The issue, of course, is bigger than just this. As at Christmas, with its child-friendly message, and Bonfire Night, from which mention of Guy Fawkes has disappeared – to ward off sectarian offence or save a tedious history lesson? – the high and holy days of the religious and historic diary are being sandpapered into universal blandness. Soon they will be the liturgical and commemorative equivalent of magnolia paint. Even Lent has lost its hallowed position as a period of abstinence and renouncement, with Dry January and Dechox and other self-improving initiatives removing anything spiritual or contemplative from the age-old Christian cycle.

Landmark anniversaries, such as Armistice and VE Day, have never prompted much beyond lip service, despite what they represent. Yet however important in terms of our history, these dates rarely hold profound personal significance. They are staging posts in the nation’s curriculum vitae rather than evergreen and meaningful passages in an individual’s spiritual journey. This makes it all the more strange, then, that despite the number of church-goers across the UK, Christian dates are under persistent threat in our increasingly secular and multi-faith society. And as religious voices are drowned out by uninterested or heedless non-believers, so they become ripe for commercial and sentimental exploitation.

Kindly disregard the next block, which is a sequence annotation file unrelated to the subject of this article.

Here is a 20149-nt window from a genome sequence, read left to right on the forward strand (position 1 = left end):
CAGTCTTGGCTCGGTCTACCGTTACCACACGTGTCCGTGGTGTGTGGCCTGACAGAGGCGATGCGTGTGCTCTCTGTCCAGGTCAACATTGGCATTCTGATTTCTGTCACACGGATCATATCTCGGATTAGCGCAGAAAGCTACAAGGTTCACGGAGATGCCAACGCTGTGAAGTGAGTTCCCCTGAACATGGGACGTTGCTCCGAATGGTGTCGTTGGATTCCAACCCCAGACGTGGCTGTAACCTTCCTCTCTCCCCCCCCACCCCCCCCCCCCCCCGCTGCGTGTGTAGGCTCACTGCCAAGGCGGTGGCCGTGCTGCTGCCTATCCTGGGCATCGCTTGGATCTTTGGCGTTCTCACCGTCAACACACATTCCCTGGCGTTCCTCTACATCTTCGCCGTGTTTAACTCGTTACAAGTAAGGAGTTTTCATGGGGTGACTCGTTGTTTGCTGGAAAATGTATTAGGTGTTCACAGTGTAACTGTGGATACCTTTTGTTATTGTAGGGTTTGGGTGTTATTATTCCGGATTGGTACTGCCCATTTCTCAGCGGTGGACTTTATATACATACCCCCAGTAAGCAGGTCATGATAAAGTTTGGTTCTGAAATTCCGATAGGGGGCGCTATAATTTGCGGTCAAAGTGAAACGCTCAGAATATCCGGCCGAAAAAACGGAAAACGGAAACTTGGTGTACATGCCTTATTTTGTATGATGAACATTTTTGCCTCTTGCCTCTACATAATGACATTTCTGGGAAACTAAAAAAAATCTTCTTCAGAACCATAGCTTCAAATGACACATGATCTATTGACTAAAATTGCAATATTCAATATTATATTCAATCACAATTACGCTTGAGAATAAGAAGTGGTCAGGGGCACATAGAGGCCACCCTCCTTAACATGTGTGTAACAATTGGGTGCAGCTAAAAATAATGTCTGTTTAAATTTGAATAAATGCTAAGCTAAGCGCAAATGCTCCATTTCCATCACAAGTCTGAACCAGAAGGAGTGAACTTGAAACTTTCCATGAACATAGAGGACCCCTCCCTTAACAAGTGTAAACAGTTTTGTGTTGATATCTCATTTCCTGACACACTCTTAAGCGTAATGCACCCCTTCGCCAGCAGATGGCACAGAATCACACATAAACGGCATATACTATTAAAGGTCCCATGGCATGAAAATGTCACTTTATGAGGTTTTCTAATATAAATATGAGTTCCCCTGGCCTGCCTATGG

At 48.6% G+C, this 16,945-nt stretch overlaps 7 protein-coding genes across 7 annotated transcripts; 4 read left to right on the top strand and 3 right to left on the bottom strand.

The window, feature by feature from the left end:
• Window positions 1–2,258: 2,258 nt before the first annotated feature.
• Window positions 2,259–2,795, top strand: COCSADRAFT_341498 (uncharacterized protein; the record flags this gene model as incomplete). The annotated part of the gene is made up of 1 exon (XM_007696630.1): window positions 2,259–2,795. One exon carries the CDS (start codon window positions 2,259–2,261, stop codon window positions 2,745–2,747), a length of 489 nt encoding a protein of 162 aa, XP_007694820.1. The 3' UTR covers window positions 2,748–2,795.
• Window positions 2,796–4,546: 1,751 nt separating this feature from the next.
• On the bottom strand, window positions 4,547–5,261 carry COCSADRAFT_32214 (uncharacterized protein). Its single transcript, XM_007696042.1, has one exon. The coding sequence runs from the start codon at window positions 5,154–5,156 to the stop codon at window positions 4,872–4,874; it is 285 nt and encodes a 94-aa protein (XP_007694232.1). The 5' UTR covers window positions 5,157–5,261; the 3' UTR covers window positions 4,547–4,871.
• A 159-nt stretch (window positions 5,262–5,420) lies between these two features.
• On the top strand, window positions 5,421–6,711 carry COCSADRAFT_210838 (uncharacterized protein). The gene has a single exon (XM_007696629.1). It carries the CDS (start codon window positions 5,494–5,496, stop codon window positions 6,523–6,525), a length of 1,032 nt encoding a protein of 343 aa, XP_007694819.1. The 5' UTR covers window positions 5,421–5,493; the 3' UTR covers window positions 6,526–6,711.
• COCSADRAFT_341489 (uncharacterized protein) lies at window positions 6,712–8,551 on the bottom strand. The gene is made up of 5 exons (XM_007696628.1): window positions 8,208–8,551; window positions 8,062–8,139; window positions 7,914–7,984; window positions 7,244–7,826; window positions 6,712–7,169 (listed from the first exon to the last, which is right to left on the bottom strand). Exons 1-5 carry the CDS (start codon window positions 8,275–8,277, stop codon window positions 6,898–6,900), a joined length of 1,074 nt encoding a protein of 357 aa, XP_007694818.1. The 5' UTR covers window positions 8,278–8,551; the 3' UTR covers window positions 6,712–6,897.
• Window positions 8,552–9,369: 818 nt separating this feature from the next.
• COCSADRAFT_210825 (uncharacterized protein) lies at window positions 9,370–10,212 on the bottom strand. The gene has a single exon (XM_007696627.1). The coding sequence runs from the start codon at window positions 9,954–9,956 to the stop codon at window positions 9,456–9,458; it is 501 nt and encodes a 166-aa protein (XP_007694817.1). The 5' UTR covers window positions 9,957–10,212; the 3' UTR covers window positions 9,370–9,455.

In some ways that’s perfectly okay. Our world is vastly different from the one many of us grew up in. Countless among us have turned our backs on the church and either found a new spiritual direction, or renounced supernatural convictions of any kind. At the same time the diversity of religious faith has proliferated. I would rejoice to see the country emotionally unshackled from the often oppressive tenets and injunctions of a church whose judgemental principles continue to blight many lives. We may like to think of ourselves as post-Christian, but the influence of our hard, unforgiving heritage still runs deep. Yet while it has been a force for ill as well as good, the once-dominant religious culture of these islands cannot be easily jettisoned, however much some of us might like to throw it overboard. Nor should it be. Without it, we risk losing track of our past. For this reason, the clockwork church calendar that once used to control every citizen’s life must not be forgotten or camouflaged beneath praline chicks and truffle eggs.

Without a doubt I would rather talk to a child about chocolate bunny rabbits than crucifixion. But not to explain at some point the terrible events that led to belief in the Resurrection would be to short-change our youngsters, and us. Like it or not, while Easter can be explained as history or myth rather than living truth, it cannot be ignored. At its heart is a story of renewal and rebirth. Perhaps this is what we should focus on, sweetening the original story with the message of hope and new life that springtime always inspires, whatever else you may believe in.